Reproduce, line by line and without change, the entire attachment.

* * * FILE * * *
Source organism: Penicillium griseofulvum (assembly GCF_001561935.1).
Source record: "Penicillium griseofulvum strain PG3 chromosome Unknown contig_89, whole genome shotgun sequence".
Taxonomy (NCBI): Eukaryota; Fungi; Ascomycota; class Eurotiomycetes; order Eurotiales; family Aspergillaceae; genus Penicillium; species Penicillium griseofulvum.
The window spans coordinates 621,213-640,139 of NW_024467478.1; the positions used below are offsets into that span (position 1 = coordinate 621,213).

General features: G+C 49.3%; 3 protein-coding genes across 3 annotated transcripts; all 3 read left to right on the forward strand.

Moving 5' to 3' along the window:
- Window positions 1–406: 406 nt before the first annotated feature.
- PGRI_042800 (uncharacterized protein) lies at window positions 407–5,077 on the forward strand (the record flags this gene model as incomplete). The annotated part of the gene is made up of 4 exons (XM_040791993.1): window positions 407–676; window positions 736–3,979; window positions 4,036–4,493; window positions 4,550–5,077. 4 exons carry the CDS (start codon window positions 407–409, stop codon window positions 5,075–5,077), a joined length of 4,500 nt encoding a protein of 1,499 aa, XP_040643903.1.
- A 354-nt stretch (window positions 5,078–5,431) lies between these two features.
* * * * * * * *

Source organism: Penicillium griseofulvum (assembly GCF_001561935.1).
Source record: "Penicillium griseofulvum strain PG3 chromosome Unknown contig_89, whole genome shotgun sequence".
Taxonomy (NCBI): Eukaryota; Fungi; Ascomycota; class Eurotiomycetes; order Eurotiales; family Aspergillaceae; genus Penicillium; species Penicillium griseofulvum.
The window spans coordinates 621,213-640,139 of NW_024467478.1; the positions used below are offsets into that span (position 1 = coordinate 621,213).

General features: G+C 49.3%; 3 protein-coding genes across 3 annotated transcripts; all 3 read left to right on the forward strand.

Moving 5' to 3' along the window:
- Window positions 1–406: 406 nt before the first annotated feature.
- PGRI_042800 (uncharacterized protein) lies at window positions 407–5,077 on the forward strand (the record flags this gene model as incomplete). The annotated part of the gene is made up of 4 exons (XM_040791993.1): window positions 407–676; window positions 736–3,979; window positions 4,036–4,493; window positions 4,550–5,077. 4 exons carry the CDS (start codon window positions 407–409, stop codon window positions 5,075–5,077), a joined length of 4,500 nt encoding a protein of 1,499 aa, XP_040643903.1.
- A 354-nt stretch (window positions 5,078–5,431) lies between these two features.